However, more recent research seems to indicate that the cause of bumbles being found dead under lime trees is their foraging behaviour, rather than toxic nectar. Science writer Philip Strange has left some very useful comments below; as he sums up: “It seems they continue feeding on lime nectar even when levels are low and so they run out of energy. Honeybees don’t do this, they look elsewhere before they exhaust themselves.”
Angela Woods of the London Beekeepers Association also left me a plausible comment on a Facebook discussion I started – “Perhaps it is because bumbles have less stores in their nests and this tree tends to flower in the ‘gap’ when other sources of nectar are scarce … I was called out last summer to a street in Holland Park lined with silver limes and there were tons of poor bumbles dead under each tree. It was depressing to see.”
This effect has been noticed at Kew Gardens – see the photo below of a sign by a Weeping Silver Lime tree there. Research between Kew and the Wellcome Chemical Research laboratories in the 1930s suggested that it was the high concentration of oxalic acid in the nectar, or the rare sugar melexitose present in the honey-dew, that was intoxicating bees on Tilia petolaris. There’s an interesting update to this in a September 2017 Kew Science blog post, Do lime trees kill bees? The authors, Hauke Hoch and Phil Stevenson, have an (unproven) theory that caffeine in the lime nectar may be affecting the bees’ judgement – “Lime trees are noted for their far reaching, sweet scent. Maybe this odour together with caffeine in the flowers could result in a fatal attraction of the bees to the point where they run out of energy and starve?”.
A final update – in 2019 researchers published this paper: Linden (Tilia cordata) associated bumble bee mortality: Metabolomic analysis of nectar and bee muscle, proposing that a “combination of low temperature and nectar volume, resource fidelity, and alkaloids in nectar could explain the unique phenomenon of bumble bee mortality associated with linden”. As of 2020 this is the most recent research into the topic that I am aware of.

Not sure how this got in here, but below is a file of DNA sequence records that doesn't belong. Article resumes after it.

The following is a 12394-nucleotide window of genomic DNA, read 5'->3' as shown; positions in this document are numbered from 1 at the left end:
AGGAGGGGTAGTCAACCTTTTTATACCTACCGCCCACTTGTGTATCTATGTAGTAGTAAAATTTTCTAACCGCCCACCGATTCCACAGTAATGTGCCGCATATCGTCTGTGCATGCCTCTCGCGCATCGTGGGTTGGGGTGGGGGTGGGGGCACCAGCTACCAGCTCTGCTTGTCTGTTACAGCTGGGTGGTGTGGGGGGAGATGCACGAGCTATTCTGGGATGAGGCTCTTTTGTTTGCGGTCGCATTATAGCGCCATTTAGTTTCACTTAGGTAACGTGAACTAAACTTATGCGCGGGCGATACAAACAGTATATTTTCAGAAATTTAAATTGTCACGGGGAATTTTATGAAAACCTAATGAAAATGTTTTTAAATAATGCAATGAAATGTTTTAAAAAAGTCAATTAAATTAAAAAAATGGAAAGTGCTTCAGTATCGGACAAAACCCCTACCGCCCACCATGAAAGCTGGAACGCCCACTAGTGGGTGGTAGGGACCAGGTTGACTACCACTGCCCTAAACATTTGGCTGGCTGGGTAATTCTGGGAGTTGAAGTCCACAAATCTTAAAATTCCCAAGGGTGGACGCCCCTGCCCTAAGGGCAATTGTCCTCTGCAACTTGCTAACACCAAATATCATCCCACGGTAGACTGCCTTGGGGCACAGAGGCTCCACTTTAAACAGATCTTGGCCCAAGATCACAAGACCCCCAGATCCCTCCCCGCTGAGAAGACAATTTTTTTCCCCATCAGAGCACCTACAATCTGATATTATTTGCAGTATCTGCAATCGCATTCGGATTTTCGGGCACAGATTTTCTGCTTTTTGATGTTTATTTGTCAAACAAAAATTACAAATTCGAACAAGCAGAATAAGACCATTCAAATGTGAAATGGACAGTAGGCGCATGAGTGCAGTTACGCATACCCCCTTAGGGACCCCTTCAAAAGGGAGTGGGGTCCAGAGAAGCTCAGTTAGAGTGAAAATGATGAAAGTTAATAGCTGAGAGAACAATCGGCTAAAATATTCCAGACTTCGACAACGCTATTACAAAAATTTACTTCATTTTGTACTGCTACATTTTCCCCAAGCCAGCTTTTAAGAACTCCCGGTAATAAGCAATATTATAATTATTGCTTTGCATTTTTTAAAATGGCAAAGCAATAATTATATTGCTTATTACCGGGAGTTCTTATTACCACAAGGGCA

Have you had any experiences of toxic or unpleasant honey, or found bees dead by any of these plants? If so I would be interested to hear about it.
- ‘Bitter sweet nectar: why some flowers poison bees‘ by Stephanie Pain (BBKA News, February 2016, p.51-52)
- ‘How do honey bees react to naturally occurring poisons?’ by Jürgen Tautz (BBKA News, December 2016, p.432)
- ‘Do lime trees kill bees?’ by Hauke Koch and Phil Stevenson (Kew Science Blog, 27 September 2017)
- Collins Beekeeper’s Bible (2010)
- Guide to Bees & Honey, Ted Hooper (2010)
- The Honey Bee Around & About, Celia Davis (2007)
- Practical beekeeping, Clive de Bruyn (1997)
I have read before about plants whose nectar when concentrated into honey can be dangerous to humans.
Being the cautious person I am, I don’t buy unprocessed honey (not foolproof, but minimizes risk).
I have a “Book of Poisons” which is mostly a resource for writers, and it includes a section on poisonous plants. Many of the listed poisons include case studies of crimes committed with them.
One section says “The Greeks found that honey from bees that fed on azaleas, rhododendrons, oleander, or dwarf laurel was poisonous.” There were no case studies involving honey, but that just means no police or medical report.
I think not buying unprocessed honey is over-cautious, but of course it’s up to you. The cases of poisoning are extremely rare and in most cases where poisonous plants are present beekeepers are aware and take steps to avoid selling such honey.
Usually unprocessed local honey is actually much higher quality, as heating the honey like commercial producers do affects the taste and nutritional value.
Absolutely fascinating! I’ll never look at (or taste) honey in the same way again! (BTW, good luck with your exam in Nov!)
Thank you – I’ll need the luck for sure!
Very interesting how when you can isolate and produce some of the monofloral honeys such as Manuka,Ulmo Buckwheat and Heather, they have useful medicinal characteristics and yet still others are toxic and hallucinogenic. Maybe we just have not discovered a use for them yet.
In the North Island of New Zealand( and the top of the South Island) they have a poison Honeydew honey which requires careful management..
It comes from a bush, common in stream valleys,called Tutu (Coriana arborea) which contains a poison called Tutin in its sap. Around January this bush is often infested by the Passion Vine Hopper (Scolypopa sp) which feeds on the sap and excretes large amounts of a sugary honeydew which is very attractive to honeybees, but also contains the poison Tutin, .